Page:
Impact Analysis: John Smoltz, Boston Red Sox

by Rob McCarthy on January 16, 2009 @ 00:00:00 PDT


The Boston Red Sox announced the signing of the only pitcher to ever record 200 wins (210) and 150 saves (154) in former Atlanta Braves starting pitcher John Smoltz (shoulder) Tuesday, Jan. 13. It took a one-year, $5.5 million deal, with an added $5 million in possible performance bonuses to pry the 20-year Braves veteran away from the only Major League Baseball home he knew.

Smoltz sports a lifetime 3.26 ERA, a 1.17 WHIP and a .235 opponents' batting average. He also has 15 wins and 194 strikeouts in postseason play, which are big league records.

His historic career took a wrong turn in 2008, when a shoulder injury cut his season short. Already boasting a deep rotation, the Sox took a chance on Smoltz knowing he probably would miss the first few months of the 2009 season.

Smoltz's downward spiral

The injury that sidelined the immortal hurler began to flare up during a 2007 start against the Milwaukee Brewers. He was placed on the disabled list three times since then.

He was finally shut down last season after a blown save in his first game back against the Florida Marlins; he had been sidelined in late April. Smoltz and the Braves' front office believed that the reduced amount of innings in a relief role would help him cope with the pain better - unfortunately, they were wrong.

He finished 2008 at 3-2 with 36 whiffs, eight walks, a 2.57 ERA, a 1.18 WHIP and a .229 opponents' batting average in 28 innings.

Smoltz underwent major surgery to repair the torn labrum in his right shoulder. It was his fifth career surgery on his throwing limb, which has led the 41-year-old right-hander to alter his arm angle multiple times with great success over his career. He may have to do it again.

An ageless arm

Dr. James Andrews performed the procedure on the 1996 National League Cy Young Award winner, and the prognosis is currently optimistic. Recent reports out of Boston state that certain members of the Red Sox brass witnessed the 6-foot-3, 220-pound legend manipulating his killer slider with precision and hitting upwards of 92 miles per hour on the gun during a recent 50-pitch side session.

Going into the 2009 season there is no doubt that Red Sox Nation is buzzing with utter glee. However, there are some soldiers of the Fenway faithful that don't know what to expect out of an ageing veteran that just had surgery on an arm with 20 years of big league wear and tear and four elbow operations.

Back to the start

Smoltz was moved to the bullpen for the 2001 season. After serving as a top closer from 2002 to 2004, Smoltz flipped back into the Braves' rotation in 2005 and continued his stellar performance, winning at least 14 games each year through 2007.

His ERA in the three seasons prior to 2008 was a sparkling 3.22 while he also maintained high-level peripherals, averaging 7.78 strikeouts per nine innings and recording a 3.72 strikeout-to-walk ratio. In another testament to his ability to adapt, he succeeded while decreasing the use of his fastball over that time.

New digs

Either way, Smoltz lands on a pitching staff that is stacked from top to bottom. He will have to break into a rotation with a slew of starters vying for innings. Boston boasts a top three of starting pitchers Josh Beckett, Daisuke Matsuzaka and Jon Lester.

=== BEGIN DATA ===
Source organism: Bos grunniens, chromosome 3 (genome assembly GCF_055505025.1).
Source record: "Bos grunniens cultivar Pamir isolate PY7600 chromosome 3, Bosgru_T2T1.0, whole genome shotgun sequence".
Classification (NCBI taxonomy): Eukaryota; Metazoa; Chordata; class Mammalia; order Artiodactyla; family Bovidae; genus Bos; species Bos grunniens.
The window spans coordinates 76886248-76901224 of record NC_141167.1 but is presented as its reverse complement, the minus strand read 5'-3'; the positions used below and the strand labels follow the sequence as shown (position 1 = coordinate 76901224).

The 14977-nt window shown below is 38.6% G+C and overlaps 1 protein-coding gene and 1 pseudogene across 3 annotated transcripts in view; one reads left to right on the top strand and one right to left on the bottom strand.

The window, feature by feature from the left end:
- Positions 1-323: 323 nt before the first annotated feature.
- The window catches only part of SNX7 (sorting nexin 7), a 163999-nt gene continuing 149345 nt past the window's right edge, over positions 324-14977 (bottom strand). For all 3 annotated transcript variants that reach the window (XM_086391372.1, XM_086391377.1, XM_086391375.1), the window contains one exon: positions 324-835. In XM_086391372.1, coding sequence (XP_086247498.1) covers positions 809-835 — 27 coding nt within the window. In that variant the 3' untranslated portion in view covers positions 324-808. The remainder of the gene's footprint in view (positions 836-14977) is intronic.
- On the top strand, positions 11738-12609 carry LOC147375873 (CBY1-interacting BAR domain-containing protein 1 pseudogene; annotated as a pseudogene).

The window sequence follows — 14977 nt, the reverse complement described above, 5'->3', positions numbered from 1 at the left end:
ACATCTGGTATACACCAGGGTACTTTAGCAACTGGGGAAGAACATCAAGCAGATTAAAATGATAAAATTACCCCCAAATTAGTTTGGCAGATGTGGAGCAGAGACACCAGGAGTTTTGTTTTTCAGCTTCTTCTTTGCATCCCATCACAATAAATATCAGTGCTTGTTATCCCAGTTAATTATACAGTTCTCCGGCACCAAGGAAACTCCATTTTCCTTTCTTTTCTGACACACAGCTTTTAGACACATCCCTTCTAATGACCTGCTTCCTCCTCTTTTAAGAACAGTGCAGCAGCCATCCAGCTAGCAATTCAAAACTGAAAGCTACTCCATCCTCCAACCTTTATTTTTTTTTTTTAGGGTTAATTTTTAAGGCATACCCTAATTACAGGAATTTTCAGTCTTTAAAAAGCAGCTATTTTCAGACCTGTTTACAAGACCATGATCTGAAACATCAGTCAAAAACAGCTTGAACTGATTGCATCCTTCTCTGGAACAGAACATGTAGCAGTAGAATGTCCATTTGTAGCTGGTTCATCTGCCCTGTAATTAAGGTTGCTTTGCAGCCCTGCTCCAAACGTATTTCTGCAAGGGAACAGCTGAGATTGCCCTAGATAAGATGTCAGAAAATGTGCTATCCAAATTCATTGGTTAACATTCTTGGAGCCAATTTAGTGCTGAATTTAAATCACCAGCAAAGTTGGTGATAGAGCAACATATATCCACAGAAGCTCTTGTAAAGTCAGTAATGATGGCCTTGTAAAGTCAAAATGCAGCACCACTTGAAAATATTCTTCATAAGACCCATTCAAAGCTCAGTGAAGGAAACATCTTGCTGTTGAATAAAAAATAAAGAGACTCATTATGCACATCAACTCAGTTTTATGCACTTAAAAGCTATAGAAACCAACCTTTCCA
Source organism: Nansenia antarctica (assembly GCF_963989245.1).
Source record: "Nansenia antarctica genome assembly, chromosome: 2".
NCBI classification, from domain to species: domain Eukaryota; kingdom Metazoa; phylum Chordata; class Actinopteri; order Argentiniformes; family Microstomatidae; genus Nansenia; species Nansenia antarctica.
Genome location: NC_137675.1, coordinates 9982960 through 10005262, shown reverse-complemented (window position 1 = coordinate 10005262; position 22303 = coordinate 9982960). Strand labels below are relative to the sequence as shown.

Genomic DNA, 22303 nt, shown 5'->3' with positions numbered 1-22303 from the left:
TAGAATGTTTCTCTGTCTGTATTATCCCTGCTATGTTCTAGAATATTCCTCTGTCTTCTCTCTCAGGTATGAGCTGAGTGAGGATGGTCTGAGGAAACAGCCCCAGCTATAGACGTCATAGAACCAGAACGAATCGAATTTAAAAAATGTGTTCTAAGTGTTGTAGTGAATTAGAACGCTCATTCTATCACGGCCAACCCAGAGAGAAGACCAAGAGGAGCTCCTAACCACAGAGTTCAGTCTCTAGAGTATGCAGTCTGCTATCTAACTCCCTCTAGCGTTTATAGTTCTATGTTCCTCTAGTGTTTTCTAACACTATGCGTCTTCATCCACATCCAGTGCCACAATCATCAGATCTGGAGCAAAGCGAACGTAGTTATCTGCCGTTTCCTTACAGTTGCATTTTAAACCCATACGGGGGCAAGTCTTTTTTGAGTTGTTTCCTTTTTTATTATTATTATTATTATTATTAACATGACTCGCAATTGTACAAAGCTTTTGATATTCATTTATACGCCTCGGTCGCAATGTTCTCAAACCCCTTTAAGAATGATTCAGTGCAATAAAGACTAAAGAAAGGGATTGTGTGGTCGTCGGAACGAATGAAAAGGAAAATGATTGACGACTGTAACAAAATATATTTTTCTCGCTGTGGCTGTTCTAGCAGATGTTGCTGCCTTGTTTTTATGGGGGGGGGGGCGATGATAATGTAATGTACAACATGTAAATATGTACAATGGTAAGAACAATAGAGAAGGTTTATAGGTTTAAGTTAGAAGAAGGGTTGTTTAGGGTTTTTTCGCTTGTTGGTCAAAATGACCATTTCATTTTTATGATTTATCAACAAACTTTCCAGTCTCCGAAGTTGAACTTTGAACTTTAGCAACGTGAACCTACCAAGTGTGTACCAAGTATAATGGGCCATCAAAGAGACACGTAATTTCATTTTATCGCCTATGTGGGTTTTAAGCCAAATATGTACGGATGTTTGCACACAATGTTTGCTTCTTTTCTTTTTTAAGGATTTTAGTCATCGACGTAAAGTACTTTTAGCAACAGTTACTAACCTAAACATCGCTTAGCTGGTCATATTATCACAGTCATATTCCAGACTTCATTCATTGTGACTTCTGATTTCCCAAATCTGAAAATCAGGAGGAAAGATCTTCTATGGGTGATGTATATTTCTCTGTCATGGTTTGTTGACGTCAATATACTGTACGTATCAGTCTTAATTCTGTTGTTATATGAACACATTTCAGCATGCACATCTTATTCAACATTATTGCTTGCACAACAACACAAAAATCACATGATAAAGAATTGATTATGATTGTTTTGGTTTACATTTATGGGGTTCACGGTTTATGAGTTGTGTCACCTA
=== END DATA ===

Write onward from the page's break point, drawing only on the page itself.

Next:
Once he's healthy enough to return, Smoltz will have to break into the No. 4 or No. 5 slot. Most likely he'll see stiff competition from veteran Tim Wakefield, oft-injured former Los Angeles Dodgers starting pitcher Brad Penny and young gun Clay Buchholz.

Penny's health could be a huge indicator of how the rotation will shape out. If Penny rebounds from an injury-plagued 2008, there's a chance Wakefield will be bumped from the rotation, especially if Smoltz comes back firing.

Wakefield gobbles up innings, though, so he could be remain a valuable piece at the back end if the Sox go in that direction. The team doesn't need to rush Buchholz if the aforementioned fray provides exciting - and productive - competition.

Then there remains the possibility that Smoltz will be utilized out of the bullpen, but the recent signing of former Dodgers closer Takashi Saito indicates that the Red Sox will take their time with Smoltz and utilize him in the rotation once the late spring months roll around.

One thing to keep in mind is that Smoltz is a warrior, a fading breed in the world of sports. He has already indicated that he wants to play past 2009, which highlights his healthy competitive nature. Plus, in 20 2/3 innings inside Fenway Park, Smoltz boasts a 2-0 record in five appearances (three starts) with two saves, 23 strikeouts, five walks, a 0.00 ERA, a 1.02 WHIP and a .205 opponents' batting average.

Fantasy baseball outlook

Going into your draft, consider Smoltz a flier pick in the late rounds of mixed formats. He will probably be overvalued in most leagues because of his name. Shoulder injuries for a pitcher his age can be problematic, especially when that body part has hurt him for the previous two seasons. Be sure to keep tabs on his remaining rehab leading up to your draft day; if he can return sooner, his draft stock will spike.

He is what he is at this point - when healthy, he can pitch at near-stud levels. Given the fact that he won't start the season on time, you should only snag him if you have the room to stash him on your bench, especially if you loaded up on pitching early.

Taking him as, say, your No. 4 fantasy pitcher in a shallow mixed league isn't a good idea because you'll likely go at least month without his contribution, but his long-term benefits could be immense once the summer months are in full swing.

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About Rob McCarthy

Rob has been with KFFL since 2007.

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